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PPA undergraduate students collaborate with students in Korea to study social policy

PPA undergraduate students collaborate with students in Korea to study social policy

School of Public Policy and Administration Professor Thomas Klassen from the Faculty of Liberal Arts & Professional Studies (LAPS) worked with Professor Sophia Lee at Chung-Ang University in Seoul, South Korea, to provide undergraduate students in their respective classes with a unique international learning opportunity. Klassen teaches Canada's Social Policy (PPAS 3761) while Lee teaches a course on Social Security in Korea.

The students in the two courses created teams – of three York students and five Chung-Ang students – based on shared interests and complementary skills. Each team selected one social policy to study both in Canada and Korea. The policies include student financial assistance, mental health, childcare, social housing, unemployment insurance, education and elder care.

The mission for each group during this current course is to draw lessons from examining the policy in both Korea and Canada. That is, are there things that Canadian policymakers could learn from Korea and Korean decision makers from Canada, to improve social policies? At the conclusion of the course each team will create a multi-media presentation of findings. The top groups will receive prizes.

"The course is an exciting opportunity to expand my network, improve my cultural awareness, refine my interpersonal skills, and add policy analysis to my undergraduate portfolio," says York student Dael Vasquez-Hernandez.

Jeongmin Kim, one of the Chung-Ang students, adds that β€œat first I was worried because we don't speak the same first languages and there are also cultural differences. However, in getting to know my Canadian team members, I find that we are experiencing many of the same problems in our two countries and that we can start to solve these by learning from, and cooperating with, each other."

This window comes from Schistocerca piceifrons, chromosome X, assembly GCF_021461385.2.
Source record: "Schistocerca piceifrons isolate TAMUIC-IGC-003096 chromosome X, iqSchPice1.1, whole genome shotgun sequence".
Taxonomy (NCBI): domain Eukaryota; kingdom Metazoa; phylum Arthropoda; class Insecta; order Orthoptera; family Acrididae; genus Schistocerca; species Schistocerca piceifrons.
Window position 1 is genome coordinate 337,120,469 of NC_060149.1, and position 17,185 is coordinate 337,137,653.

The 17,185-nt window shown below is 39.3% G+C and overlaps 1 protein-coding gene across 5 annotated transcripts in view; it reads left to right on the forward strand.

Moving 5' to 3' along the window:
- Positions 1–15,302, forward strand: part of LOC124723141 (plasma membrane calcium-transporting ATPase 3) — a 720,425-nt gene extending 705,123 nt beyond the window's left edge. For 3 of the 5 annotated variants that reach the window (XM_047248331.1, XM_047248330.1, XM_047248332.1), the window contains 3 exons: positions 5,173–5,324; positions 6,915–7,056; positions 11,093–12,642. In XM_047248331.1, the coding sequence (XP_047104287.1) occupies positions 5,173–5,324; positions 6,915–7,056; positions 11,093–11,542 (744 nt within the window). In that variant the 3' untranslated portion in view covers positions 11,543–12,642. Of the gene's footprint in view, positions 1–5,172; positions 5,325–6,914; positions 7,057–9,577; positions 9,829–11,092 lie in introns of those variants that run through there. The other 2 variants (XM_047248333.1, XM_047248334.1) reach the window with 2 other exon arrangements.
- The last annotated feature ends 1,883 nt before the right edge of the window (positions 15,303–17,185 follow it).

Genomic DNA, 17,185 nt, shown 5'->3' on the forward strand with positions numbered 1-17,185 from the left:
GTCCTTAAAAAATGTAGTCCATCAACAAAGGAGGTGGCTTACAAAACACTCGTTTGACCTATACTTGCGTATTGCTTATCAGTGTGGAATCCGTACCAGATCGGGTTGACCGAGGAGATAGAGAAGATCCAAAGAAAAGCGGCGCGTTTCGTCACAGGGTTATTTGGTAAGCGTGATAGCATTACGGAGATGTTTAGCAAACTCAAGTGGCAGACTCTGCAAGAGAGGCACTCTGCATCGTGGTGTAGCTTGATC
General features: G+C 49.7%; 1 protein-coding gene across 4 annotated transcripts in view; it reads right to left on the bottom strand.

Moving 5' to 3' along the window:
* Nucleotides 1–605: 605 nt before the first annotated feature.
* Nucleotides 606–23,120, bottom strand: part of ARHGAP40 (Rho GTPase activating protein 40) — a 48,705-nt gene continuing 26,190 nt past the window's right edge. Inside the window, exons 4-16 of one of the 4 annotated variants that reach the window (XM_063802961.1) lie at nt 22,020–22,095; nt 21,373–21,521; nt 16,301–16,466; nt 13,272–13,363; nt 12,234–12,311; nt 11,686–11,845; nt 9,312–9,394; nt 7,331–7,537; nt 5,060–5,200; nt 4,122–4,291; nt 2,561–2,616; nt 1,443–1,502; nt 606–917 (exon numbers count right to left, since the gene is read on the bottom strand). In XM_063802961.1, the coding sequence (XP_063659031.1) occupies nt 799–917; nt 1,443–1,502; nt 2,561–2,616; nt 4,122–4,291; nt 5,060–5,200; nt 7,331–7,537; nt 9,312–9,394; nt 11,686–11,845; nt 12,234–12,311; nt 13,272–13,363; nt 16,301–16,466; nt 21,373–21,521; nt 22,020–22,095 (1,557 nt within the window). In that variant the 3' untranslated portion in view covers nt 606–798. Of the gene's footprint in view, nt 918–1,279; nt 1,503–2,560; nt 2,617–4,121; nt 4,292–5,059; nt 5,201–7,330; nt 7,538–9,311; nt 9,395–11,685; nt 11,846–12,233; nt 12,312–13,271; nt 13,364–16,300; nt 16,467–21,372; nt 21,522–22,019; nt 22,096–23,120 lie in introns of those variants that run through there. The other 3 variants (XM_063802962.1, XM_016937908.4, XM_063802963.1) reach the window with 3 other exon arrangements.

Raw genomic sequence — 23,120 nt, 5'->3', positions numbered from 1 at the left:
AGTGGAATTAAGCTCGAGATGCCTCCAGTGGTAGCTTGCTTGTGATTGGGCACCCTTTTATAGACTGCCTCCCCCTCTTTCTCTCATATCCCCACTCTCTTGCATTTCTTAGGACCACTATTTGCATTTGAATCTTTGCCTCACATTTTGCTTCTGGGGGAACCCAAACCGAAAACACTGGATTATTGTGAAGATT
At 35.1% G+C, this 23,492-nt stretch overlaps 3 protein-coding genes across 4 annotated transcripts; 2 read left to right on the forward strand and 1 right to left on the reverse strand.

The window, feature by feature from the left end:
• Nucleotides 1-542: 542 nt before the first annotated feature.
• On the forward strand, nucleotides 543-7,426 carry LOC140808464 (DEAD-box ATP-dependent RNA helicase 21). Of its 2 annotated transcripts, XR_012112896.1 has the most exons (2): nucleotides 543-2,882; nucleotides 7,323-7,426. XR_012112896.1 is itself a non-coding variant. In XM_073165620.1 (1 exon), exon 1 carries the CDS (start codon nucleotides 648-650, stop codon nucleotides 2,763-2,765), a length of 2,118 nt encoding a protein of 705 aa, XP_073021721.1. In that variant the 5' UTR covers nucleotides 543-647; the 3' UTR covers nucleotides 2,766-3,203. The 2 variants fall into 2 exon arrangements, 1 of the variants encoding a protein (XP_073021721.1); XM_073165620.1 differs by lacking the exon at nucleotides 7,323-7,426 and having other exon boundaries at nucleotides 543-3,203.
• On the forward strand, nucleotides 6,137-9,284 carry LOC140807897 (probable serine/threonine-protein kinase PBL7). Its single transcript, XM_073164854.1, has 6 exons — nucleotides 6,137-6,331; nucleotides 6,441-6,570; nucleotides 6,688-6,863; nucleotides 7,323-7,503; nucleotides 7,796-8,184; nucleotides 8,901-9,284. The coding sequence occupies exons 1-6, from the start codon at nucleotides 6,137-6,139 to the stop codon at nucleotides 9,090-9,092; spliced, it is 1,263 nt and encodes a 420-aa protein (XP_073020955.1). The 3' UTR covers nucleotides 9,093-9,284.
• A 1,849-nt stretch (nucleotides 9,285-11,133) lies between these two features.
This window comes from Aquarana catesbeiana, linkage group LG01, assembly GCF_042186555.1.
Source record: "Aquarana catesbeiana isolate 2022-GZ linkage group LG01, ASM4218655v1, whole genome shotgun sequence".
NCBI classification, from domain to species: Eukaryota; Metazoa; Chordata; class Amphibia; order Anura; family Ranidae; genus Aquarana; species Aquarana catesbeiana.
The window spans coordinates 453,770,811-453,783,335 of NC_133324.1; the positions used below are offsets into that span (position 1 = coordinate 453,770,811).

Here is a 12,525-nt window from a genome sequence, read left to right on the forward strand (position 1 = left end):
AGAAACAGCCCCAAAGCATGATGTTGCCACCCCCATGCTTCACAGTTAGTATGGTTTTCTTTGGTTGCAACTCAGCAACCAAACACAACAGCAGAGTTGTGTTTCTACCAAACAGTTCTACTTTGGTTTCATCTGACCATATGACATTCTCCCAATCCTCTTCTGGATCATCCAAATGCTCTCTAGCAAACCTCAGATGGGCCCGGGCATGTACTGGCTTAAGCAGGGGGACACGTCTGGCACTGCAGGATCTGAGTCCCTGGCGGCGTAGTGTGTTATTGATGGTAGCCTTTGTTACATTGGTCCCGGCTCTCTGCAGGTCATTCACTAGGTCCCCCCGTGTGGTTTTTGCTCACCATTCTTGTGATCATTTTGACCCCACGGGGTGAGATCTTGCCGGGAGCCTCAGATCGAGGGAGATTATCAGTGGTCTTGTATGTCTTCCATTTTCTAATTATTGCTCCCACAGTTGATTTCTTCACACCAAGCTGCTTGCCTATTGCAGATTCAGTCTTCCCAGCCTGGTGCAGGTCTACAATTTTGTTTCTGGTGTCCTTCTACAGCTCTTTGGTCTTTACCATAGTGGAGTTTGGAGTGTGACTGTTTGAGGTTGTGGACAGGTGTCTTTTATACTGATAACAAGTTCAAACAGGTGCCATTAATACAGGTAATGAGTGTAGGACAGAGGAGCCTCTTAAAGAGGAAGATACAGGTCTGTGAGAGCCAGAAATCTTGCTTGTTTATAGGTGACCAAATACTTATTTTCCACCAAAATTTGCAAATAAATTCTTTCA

York student Katharine Schoenfeldt says that "having the opportunity to participate in a collaborative project is not something I would have expected especially during the pandemic. What I am taking away from this unique experience is how many possibilities lie ahead of us as individuals and societies."

As part of the partnership between the two courses, Lee has also given a guest lecture to York students, and Klassen has reciprocated for the Korean students.

"It is amazing to see students using SNS and online meeting platforms to exchange ideas and collaborate," says Lee. "They are interacting effectively and enjoying cooperating with new team mates especially during this time of COVID."

"Students are experiencing international collaboration first-hand including how to work across a 14-hour time difference," adds Klassen, noting that "although the York students are learning about Korea and its social policies, they will through the comparison learn far more about Canada."

The collaboration is made possible due to funding from the Korean Office for Research and Education at York University.

This story was originally published in yFile.